It is perhaps not a big surprise that the largest companies are the most likely to use acquisitions to grow, as organic growth in mature markets (which large firms dominate) have difficulty growing at faster than the rate of inflation.

Smaller companies are relatively more likely to focus on organic growth or on "selective" deal making, where usually few deals are done, which deals may be transformative (target represents a significant share of acquirerr market cap).  McKinsey has found that companies that employ a programmatic approach to acquisitions do best.  This may be due to the expertise gained in evaluating and integrating such deals, or it may reflect good discipline in purchaing without overpaaying.

HELE is a bit too small to qualify here, but it too could be said to be selective or perhaps "programmatic".  It has looked diligently for additional reveneu and has only really been able to generate organic growth with the OXO brand (thought OXO itself was one of a series acquisitions.

Sunday, January 22, 2012

Helen of Troy (HELE) successfully integrating Kaz

In TSI’s most recent post about HELE, we noted that the big question mark for the company was the effectiveness of the Kaz, Inc. integration.  This was a big transformative deal, on par with the OXO acquisition, as Kaz would account for about 40% of the revenue of the combined company.  Based on the most recent earnings release, HELE has done a magnificent job of turning that business into a success, and if the stated goals of increasing gross margins to reflect those of the historic HELE are achieved, the acquisition will be a dirt cheap out-of-the-park home run.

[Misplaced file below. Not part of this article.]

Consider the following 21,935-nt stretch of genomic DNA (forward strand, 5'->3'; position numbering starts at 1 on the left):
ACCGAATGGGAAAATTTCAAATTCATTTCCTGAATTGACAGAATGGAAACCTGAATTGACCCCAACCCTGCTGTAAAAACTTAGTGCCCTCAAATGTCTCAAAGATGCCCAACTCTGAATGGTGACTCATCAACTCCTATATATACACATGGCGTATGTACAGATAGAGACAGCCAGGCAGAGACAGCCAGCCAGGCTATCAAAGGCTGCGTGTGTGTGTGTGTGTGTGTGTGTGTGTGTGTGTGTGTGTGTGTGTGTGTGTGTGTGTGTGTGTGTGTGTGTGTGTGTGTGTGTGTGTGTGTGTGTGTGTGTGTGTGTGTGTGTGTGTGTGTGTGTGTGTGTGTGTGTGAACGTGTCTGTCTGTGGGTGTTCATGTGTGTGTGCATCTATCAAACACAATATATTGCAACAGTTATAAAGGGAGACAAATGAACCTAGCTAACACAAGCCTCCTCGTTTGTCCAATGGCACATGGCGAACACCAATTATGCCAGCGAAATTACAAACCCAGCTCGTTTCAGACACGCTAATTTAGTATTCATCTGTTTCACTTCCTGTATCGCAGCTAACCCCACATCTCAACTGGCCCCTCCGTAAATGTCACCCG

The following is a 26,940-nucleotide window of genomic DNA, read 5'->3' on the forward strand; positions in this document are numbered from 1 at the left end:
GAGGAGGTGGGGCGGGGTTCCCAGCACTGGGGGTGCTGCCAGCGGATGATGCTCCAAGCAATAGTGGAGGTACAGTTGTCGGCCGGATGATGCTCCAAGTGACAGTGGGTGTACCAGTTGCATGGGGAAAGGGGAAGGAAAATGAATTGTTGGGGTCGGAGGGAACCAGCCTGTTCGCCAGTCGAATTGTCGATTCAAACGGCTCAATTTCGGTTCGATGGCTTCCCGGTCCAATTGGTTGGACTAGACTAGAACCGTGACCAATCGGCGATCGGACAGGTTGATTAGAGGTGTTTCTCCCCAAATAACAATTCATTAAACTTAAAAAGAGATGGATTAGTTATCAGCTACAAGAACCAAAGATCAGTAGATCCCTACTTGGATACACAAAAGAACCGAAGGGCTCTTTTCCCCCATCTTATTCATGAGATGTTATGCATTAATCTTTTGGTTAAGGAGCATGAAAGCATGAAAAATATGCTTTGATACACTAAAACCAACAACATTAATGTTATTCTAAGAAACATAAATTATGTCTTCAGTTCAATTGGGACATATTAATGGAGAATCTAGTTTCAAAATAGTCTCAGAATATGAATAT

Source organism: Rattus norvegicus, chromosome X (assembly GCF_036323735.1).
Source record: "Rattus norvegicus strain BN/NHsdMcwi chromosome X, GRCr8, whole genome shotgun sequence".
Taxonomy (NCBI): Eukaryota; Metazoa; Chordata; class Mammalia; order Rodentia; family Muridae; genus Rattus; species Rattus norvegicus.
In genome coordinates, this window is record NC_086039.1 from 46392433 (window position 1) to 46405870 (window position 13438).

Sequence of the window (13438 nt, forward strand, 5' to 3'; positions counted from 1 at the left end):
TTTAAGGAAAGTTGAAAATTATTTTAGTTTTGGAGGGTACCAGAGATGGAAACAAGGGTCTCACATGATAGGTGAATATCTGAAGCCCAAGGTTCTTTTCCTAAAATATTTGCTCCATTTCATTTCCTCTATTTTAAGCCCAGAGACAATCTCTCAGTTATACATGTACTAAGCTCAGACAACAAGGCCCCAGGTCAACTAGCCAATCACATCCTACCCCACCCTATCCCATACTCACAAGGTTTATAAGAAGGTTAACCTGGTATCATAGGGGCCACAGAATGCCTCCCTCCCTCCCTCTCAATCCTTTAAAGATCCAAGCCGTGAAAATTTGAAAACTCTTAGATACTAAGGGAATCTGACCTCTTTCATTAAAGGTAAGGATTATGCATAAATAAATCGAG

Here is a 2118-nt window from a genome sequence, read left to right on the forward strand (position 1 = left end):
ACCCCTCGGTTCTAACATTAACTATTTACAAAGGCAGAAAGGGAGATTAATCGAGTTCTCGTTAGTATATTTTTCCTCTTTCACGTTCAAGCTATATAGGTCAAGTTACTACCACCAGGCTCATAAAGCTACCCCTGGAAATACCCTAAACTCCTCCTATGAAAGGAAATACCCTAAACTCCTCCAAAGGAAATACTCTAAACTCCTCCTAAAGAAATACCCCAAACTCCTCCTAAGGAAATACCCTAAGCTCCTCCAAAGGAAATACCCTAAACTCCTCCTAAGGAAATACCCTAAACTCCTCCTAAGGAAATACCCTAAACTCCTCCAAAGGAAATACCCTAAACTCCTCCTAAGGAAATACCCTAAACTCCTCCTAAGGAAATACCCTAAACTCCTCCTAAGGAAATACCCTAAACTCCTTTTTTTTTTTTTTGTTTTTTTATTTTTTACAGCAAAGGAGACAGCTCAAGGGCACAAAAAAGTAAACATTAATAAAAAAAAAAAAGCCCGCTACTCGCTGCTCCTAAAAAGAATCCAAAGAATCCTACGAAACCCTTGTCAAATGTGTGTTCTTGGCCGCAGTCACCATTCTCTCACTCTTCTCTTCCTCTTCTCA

Until this latest earnings release, it was hard to get a flavor for the success of management in reducing costs and improving operating performance in the Kaz business.  Clearly, the company was having some success.  The pro-forma for Kaz, (which was privately held) had a full year operating profit of about $4m, or a measly 1% of sales.  Some of this may have been a function of Kaz’s prior status as a private company, in which several benefits for senior manager/owners may have been borne by the company, it is hard to tell from the financials.

HELE demonstrated already in the first quarter that they intended to improve operating performance.  The Kaz business (which is conveniently listed as separate own segment) had no reported operating income – HOWEVER – that was after a $1.5m allocation of operating expense from traditional HELE segments.  On a stand-alone basis, Kaz had earned $1.5m in the first quarter.  Ignoring seasonal effects, this implied a $6m operating profit, or a 50% improvement.  This level of enhanced earnings would be just enough to pay the interest on the additional financing, but not to also count for the equity, but was encouraging enough that the market bid up the stock to all-time highs (at which point, management decided to unload its options, and the stock tanked).